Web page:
Supporting Collaborative Information Activities
in Networked Communities Natalie Glance1,
Uwe M. Borghoff2, Dave Snowdon1,
Jutta Willamowskil1 1 Xerox Research Centre Europe, Grenoble, France 2 Universität der Bundeswehr München, GermanyOver the years, computer scientists have primarily studied the information
discovery process as a single user activity. For example, the research field of
information retrieval has provided us with sophisticated techniques for
supporting the search process, but mostly in the context of a single, isolated
user's interaction with an information base. The recent surge of interest in
Knowledge Management, however, has contributed to enlarging the view on
processes involving information discovery, sharing and reuse. Recent research
now focuses as well on their cooperative aspects and methods for supporting
these.In particular, a number of case studies have studied the cooperative nature of
information search activities. Notably, the case study reported in [7, 8] provides
insight into the forms of cooperation that can take place during a search process.Four basic modes of cooperation were identified:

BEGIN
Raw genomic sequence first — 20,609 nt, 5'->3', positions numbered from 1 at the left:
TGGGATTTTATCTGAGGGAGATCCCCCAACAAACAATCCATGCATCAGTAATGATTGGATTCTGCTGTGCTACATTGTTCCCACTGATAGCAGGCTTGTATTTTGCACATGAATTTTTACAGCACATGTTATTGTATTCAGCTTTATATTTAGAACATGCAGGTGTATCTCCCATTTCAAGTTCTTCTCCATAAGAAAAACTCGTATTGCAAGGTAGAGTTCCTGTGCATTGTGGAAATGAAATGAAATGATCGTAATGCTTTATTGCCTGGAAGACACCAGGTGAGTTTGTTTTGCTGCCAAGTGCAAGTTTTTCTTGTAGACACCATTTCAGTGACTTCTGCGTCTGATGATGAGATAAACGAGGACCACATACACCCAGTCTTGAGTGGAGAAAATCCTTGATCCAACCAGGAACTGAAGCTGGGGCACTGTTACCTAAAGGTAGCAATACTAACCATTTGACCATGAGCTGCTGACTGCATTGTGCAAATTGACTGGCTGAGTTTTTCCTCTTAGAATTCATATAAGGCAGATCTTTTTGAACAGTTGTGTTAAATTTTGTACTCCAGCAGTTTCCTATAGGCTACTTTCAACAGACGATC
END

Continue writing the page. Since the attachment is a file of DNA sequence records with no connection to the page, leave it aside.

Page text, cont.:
|• ||Sharing of results among members of a team or community.|
|• ||Self-initiated broadcast by one individual of interesting information
encountered in search results.|
|• ||Member(s) of the team or community act as consultants.|
|• ||Archival of information judged potentially useful by group members into a
More evidence of cooperative aspects comes from the work of Twidale at al.
[3,8] who have studied in depth the kinds of collaboration that can occur in
either the physical or digital library. They have proposed a typology of the
cooperative search activities that could benefit from computer support,
Questia, a part of Gale, Cengage Learning. www.questia.com
Book title: Human-Computer Interaction:Communication, Cooperation, and Application Design.
Contributors: Hans-Jörg Bullinger - Editor, Jürgen Ziegler - Editor.
Publisher: Lawrence Erlbaum Associates.
Place of publication: Mahwah, NJ.
Publication year: 1999.
Page number: 422.
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